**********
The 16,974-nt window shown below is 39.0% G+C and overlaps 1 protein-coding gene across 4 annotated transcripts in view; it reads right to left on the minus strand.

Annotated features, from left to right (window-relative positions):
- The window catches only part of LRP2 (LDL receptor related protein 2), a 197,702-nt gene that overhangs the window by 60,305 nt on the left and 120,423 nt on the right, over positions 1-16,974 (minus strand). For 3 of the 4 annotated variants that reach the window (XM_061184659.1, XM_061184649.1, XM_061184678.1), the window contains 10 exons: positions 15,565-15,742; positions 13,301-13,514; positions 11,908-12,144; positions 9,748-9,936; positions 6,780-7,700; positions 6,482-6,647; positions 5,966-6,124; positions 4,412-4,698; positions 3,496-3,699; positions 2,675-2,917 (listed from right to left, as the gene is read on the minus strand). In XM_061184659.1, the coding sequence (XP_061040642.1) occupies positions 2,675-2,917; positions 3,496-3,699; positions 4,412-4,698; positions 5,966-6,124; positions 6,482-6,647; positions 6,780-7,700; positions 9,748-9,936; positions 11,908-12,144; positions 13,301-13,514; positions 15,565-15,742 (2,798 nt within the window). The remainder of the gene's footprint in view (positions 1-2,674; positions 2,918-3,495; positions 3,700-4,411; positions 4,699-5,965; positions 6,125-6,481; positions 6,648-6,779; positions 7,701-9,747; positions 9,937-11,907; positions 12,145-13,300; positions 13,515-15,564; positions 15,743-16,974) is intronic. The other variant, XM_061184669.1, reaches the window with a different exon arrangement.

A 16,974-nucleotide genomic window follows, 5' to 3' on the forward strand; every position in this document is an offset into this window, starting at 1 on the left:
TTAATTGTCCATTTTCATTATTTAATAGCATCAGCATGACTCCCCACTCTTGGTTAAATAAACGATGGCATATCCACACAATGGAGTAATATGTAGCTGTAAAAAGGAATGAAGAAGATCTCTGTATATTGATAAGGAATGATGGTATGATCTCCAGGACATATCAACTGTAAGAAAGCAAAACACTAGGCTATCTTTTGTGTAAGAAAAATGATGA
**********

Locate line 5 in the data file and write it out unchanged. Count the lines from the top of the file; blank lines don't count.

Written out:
TTAATTGTCCATTTTCATTATTTAATAGCATCAGCATGACTCCCCACTCTTGGTTAAATAAACGATGGCATATCCACACAATGGAGTAATATGTAGCTGTAAAAAGGAATGAAGAAGATCTCTGTATATTGATAAGGAATGATGGTATGATCTCCAGGACATATCAACTGTAAGAAAGCAAAACACTAGGCTATCTTTTGTGTAAGAAAAATGATGA